|Initial release||July 25, 2012|
Gatekeeper is a security feature of the macOS operating system by Apple. It enforces code signing and verifies downloaded applications before allowing them to run, thereby reducing the likelihood of inadvertently executing malware. Gatekeeper builds upon File Quarantine, which was introduced in Mac OS X Leopard and expanded in Mac OS X Snow Leopard. The feature originated in version 10.7.3 of Mac OS X Lion as the command-line utility spctl. A graphical user interface was added in OS X Mountain Lion and later also in version 10.7.5 of Lion.
In the security & privacy panel of System Preferences, the user has three options:
- Mac App Store
- Allows only applications downloaded from the Mac App Store to be launched.
- Mac App Store and identified developers
- Allows applications downloaded from the Mac App Store and applications signed by certified Apple developers to be launched. This is the default setting since Mountain Lion.
- Allows all applications to be launched. This effectively turns Gatekeeper off. This is the default setting in Lion. In macOS Sierra, this option is hidden by default.
The command-line utility spctl provides granular controls, such as custom rules and individual or blanket permissions, as well as an option to turn Gatekeeper off.
Upon download of an application, a particular extended file attribute ("quarantine flag") can be added to the downloaded file. This attribute is added by the application that downloads the file, such as a web browser or email client, but is not added by torrent downloaders, such as Transmission (BitTorrent client), nor Bit Torrent. This behavior is disabled by default for third-party applications and developers need to opt into it. The system can also force this behavior upon individual applications using a signature-based system named Xprotect.
When the user attempts to open an application with such an attribute, the system will delay the execution and verify whether it is:
- code-signed by Apple or a certified developer,
- code-signed and the code-signed contents still match the signature.
Since Mac OS X Snow Leopard, the system keeps two blacklists to identify known malware or insecure software. The blacklists are updated periodically. If the application is blacklisted, then File Quarantine will refuse to open it and recommend to the user to move it to trash.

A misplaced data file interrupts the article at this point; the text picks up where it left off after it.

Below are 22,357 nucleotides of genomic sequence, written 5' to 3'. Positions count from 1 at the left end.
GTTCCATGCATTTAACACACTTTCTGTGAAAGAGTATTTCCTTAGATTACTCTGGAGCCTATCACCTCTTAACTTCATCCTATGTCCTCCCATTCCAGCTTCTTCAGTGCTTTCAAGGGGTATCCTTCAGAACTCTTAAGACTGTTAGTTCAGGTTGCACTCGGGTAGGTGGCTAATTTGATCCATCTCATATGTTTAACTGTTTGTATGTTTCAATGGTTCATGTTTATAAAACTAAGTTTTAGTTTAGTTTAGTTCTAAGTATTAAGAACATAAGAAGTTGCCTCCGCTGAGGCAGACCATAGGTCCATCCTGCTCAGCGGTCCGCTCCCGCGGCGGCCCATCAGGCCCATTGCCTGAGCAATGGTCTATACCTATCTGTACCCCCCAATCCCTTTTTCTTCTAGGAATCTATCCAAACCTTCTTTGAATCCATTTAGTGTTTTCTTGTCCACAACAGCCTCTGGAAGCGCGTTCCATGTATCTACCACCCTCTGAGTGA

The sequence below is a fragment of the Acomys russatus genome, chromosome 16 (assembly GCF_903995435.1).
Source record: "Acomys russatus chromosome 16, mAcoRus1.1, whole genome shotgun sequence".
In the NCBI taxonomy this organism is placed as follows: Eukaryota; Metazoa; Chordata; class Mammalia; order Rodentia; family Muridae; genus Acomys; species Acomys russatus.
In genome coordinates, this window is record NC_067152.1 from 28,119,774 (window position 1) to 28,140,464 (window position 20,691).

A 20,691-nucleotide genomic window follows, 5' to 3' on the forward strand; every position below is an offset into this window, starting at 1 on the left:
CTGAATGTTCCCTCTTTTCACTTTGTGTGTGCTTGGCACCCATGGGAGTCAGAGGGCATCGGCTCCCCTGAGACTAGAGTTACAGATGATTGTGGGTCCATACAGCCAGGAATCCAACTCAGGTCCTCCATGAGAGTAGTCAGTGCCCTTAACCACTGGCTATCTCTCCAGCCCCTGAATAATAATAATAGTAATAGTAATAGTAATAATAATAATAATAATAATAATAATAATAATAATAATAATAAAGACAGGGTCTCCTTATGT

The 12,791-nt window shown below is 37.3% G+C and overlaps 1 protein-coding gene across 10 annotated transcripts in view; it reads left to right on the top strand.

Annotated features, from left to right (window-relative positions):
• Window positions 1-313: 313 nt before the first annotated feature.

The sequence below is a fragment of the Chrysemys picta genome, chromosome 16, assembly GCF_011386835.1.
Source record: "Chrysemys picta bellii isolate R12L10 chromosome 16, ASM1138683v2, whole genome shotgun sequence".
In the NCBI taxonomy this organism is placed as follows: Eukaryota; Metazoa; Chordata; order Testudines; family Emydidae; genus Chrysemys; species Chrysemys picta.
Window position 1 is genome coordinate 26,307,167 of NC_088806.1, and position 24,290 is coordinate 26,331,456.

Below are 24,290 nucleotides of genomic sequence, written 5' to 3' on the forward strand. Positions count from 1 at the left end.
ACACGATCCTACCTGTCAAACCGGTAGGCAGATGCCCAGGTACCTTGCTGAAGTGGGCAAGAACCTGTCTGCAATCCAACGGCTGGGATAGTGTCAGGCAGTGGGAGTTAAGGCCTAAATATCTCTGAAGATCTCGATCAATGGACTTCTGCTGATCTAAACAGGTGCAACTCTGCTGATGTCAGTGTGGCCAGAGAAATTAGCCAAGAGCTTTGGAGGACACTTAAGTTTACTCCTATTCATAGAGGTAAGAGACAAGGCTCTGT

Gatekeeper will refuse to open the application if the code-signing requirements are not met. Apple can revoke the developer's certificate with which the application was signed and prevent further distribution.
To override Gatekeeper, the user (acting as an administrator) either has to switch to a more lenient policy from the security & privacy panel of System Preferences or authorize a manual override for a particular application, either by opening the application from the context menu or by adding it with spctl.
Developers can sign disk images that can be verified as a unit by the system. In macOS Sierra, this allows developers to guarantee the integrity of all bundled files and prevent attackers from infecting and subsequently redistributing them. In addition, "path randomization" executes application bundles from a random, hidden path and prevents them from accessing external files relative to their location. This feature is turned off if the application bundle originated from a signed installer package or disk image or if the user manually moved the application without any other files to another directory.
The effectiveness and rationale of Gatekeeper in combating malware have been acknowledged, but been met with reservations. Security researcher Chris Miller noted that Gatekeeper will verify the developer certificate and consult the known-malware list only when the application is first opened. Malware that already passed Gatekeeper will not be stopped. In addition, Gatekeeper will only verify applications that have the quarantine flag. As this flag is added by other applications and not by the system, any neglect or failure to do so does not trigger Gatekeeper. According to security blogger Thomas Reed, BitTorrent clients are frequent offenders of this. The flag is also not added if the application came from a different source, like network shares and USB flash drives. Questions have also been raised about the registration process to acquire a developer certificate and the prospect of certificate theft.
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